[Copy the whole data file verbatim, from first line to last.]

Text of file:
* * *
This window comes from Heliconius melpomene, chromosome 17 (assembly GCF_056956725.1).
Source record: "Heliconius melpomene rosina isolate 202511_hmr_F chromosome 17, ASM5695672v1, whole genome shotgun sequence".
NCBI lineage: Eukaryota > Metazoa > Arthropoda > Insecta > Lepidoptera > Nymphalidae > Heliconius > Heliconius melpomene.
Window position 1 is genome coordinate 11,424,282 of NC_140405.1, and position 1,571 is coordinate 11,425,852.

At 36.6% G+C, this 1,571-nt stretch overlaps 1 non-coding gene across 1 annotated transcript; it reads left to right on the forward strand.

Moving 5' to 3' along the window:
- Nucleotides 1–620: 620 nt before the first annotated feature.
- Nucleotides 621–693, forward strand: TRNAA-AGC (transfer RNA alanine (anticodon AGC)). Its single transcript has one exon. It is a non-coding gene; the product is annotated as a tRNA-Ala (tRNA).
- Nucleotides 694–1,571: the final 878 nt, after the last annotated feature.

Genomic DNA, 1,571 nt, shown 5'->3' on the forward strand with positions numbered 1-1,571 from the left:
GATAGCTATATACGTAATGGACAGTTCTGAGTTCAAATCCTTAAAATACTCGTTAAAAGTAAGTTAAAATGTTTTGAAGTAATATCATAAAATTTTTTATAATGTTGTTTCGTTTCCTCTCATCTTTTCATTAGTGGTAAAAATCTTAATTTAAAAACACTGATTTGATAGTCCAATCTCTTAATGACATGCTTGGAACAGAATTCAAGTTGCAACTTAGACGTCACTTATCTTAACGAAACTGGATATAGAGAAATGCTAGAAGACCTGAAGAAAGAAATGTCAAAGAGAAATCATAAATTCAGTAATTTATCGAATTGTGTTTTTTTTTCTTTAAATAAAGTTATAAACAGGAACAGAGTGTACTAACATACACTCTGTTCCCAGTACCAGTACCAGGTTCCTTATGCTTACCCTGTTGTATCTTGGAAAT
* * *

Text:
This window comes from Heliconius melpomene, chromosome 17 (assembly GCF_056956725.1).
Source record: "Heliconius melpomene rosina isolate 202511_hmr_F chromosome 17, ASM5695672v1, whole genome shotgun sequence".
NCBI lineage: Eukaryota > Metazoa > Arthropoda > Insecta > Lepidoptera > Nymphalidae > Heliconius > Heliconius melpomene.
Window position 1 is genome coordinate 11,424,282 of NC_140405.1, and position 1,571 is coordinate 11,425,852.

At 36.6% G+C, this 1,571-nt stretch overlaps 1 non-coding gene across 1 annotated transcript; it reads left to right on the forward strand.

Moving 5' to 3' along the window:
- Nucleotides 1–620: 620 nt before the first annotated feature.
- Nucleotides 621–693, forward strand: TRNAA-AGC (transfer RNA alanine (anticodon AGC)). Its single transcript has one exon. It is a non-coding gene; the product is annotated as a tRNA-Ala (tRNA).
- Nucleotides 694–1,571: the final 878 nt, after the last annotated feature.

Genomic DNA, 1,571 nt, shown 5'->3' on the forward strand with positions numbered 1-1,571 from the left:
GATAGCTATATACGTAATGGACAGTTCTGAGTTCAAATCCTTAAAATACTCGTTAAAAGTAAGTTAAAATGTTTTGAAGTAATATCATAAAATTTTTTATAATGTTGTTTCGTTTCCTCTCATCTTTTCATTAGTGGTAAAAATCTTAATTTAAAAACACTGATTTGATAGTCCAATCTCTTAATGACATGCTTGGAACAGAATTCAAGTTGCAACTTAGACGTCACTTATCTTAACGAAACTGGATATAGAGAAATGCTAGAAGACCTGAAGAAAGAAATGTCAAAGAGAAATCATAAATTCAGTAATTTATCGAATTGTGTTTTTTTTTCTTTAAATAAAGTTATAAACAGGAACAGAGTGTACTAACATACACTCTGTTCCCAGTACCAGTACCAGGTTCCTTATGCTTACCCTGTTGTATCTTGGAAAT